And beyond the experiences of us as individuals, this has institutional impacts, as well. Like anyone else, when we can be ourselves at work, we’re less likely to burn out, we don’t have to worry about what people will think—we can just focus on our jobs, and that makes us more effective and productive. I know I am a better employee and teammate because my colleagues know me and are sensitive to what I’m dealing with.
Sam: I don’t personally identify as having a disability—though of course that could change at any time—but my mom is a special educator, and I learned so much from her experience teaching students who were neurodivergent. She always talked about how smart and empathetic they were, how much she loved working with them. I realized that these individuals—and many who may be undiagnosed—are so much more than societal boxes and stereotypes. And it helped me recognize the value of diversity of ability and thought—so when I came here, I wanted to be part of this community. And I think allies have an important role in education and awareness. There’s still a lot of stigma and bias around disability; as Emily mentioned, when someone feels like they can’t relate to your experience, they often feel uncomfortable speaking to it. But what matters is that we listen and support. As allies, we can help demystify disability and encourage those conversations.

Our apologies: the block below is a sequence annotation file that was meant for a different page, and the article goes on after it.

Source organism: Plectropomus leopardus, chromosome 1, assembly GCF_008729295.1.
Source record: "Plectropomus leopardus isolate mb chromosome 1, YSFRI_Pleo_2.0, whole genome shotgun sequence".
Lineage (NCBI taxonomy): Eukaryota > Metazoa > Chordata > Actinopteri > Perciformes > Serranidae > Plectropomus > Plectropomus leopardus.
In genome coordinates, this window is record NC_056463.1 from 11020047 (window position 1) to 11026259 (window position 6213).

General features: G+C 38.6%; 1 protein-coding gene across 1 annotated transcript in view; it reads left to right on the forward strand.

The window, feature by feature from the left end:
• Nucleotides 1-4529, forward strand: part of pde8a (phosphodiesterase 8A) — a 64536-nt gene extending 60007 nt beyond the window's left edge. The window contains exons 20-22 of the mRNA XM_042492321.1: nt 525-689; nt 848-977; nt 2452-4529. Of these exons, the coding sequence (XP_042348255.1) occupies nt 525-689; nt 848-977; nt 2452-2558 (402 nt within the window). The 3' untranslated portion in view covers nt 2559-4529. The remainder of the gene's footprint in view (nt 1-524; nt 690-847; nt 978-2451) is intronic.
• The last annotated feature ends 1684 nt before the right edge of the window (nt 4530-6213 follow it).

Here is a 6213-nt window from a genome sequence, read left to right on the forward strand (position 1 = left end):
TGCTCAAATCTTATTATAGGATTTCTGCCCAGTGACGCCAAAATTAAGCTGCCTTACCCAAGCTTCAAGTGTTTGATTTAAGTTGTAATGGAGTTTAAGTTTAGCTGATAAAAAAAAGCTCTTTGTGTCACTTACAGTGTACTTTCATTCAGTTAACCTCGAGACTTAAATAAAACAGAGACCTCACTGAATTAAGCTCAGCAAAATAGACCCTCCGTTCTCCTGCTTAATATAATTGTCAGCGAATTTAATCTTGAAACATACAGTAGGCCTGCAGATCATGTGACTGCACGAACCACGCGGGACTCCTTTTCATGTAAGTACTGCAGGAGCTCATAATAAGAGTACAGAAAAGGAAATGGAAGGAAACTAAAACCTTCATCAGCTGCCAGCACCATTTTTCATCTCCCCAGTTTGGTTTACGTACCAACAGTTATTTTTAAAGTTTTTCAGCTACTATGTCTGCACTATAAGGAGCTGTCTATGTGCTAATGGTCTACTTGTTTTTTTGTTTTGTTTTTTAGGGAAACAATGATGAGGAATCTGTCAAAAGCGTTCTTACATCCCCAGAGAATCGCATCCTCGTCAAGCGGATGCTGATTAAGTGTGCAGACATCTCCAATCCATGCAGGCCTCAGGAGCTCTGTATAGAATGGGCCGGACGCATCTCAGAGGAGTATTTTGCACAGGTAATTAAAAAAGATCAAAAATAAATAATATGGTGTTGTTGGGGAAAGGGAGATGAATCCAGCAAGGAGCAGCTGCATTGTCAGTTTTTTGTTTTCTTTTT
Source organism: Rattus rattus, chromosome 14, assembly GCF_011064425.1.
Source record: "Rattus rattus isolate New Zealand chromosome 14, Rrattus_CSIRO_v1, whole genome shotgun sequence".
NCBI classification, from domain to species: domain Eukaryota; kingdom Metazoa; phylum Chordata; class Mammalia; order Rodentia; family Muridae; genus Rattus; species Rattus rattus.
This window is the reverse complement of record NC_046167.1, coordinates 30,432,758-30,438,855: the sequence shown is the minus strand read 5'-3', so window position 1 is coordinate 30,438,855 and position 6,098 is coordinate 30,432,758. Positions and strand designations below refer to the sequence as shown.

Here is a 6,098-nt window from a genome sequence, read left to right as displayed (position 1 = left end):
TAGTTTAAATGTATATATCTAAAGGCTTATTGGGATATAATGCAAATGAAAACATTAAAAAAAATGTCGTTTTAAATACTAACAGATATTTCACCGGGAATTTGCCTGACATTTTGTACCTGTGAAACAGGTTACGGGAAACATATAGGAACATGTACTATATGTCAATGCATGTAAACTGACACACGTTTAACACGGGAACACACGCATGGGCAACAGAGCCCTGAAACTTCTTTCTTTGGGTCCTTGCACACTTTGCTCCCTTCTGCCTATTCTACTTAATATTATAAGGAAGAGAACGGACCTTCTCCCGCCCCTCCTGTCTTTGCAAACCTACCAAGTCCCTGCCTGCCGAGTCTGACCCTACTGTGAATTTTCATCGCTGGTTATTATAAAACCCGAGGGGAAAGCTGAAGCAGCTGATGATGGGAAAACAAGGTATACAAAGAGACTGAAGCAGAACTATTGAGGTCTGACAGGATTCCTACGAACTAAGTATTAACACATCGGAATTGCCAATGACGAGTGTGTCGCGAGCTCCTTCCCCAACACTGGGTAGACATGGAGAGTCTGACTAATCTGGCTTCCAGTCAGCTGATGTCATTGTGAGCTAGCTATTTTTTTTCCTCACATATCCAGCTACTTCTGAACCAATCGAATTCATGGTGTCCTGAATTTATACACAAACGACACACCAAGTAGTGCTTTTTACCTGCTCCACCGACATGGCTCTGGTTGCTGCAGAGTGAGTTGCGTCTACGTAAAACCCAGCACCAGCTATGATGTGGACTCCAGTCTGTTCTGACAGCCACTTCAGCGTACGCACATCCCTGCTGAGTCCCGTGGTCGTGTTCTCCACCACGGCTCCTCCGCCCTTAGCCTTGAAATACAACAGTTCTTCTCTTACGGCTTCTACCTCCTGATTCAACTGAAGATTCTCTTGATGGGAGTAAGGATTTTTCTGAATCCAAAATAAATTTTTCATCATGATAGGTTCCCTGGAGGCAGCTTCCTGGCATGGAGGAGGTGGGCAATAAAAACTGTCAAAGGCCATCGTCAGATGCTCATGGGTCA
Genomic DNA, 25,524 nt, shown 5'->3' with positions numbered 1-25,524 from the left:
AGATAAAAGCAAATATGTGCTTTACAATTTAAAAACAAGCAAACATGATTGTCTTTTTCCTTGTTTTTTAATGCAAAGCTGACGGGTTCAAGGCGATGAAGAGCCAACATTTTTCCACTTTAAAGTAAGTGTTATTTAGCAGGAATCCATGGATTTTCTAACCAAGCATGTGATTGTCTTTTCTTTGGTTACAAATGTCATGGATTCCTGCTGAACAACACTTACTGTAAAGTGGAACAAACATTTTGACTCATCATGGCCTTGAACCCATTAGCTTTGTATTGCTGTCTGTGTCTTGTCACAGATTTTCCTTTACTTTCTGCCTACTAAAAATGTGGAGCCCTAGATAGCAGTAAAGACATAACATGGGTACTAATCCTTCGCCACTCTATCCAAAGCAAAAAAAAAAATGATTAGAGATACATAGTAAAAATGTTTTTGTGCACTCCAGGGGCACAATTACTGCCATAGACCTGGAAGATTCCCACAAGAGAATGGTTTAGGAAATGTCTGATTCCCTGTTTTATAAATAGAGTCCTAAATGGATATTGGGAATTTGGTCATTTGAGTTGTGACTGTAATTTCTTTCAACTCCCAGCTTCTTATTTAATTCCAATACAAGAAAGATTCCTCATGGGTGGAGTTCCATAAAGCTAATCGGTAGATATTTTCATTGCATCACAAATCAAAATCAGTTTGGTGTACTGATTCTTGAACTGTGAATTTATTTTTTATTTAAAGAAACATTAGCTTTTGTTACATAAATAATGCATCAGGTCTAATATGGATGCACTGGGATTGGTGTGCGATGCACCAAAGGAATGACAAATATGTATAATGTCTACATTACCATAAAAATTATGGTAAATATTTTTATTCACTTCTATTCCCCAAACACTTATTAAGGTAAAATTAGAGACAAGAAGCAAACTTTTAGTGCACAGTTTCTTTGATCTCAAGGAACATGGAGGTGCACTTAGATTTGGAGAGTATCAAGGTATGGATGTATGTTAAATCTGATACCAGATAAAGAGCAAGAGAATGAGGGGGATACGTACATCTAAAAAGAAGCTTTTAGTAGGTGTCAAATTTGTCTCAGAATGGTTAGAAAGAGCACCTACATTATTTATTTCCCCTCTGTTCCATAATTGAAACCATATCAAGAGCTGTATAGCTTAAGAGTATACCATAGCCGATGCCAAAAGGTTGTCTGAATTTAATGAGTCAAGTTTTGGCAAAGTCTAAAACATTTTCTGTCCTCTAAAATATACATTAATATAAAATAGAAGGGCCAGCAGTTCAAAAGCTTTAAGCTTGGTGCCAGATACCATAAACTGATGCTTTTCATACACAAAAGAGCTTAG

Tell us about some of the work Diverse-Abilities does.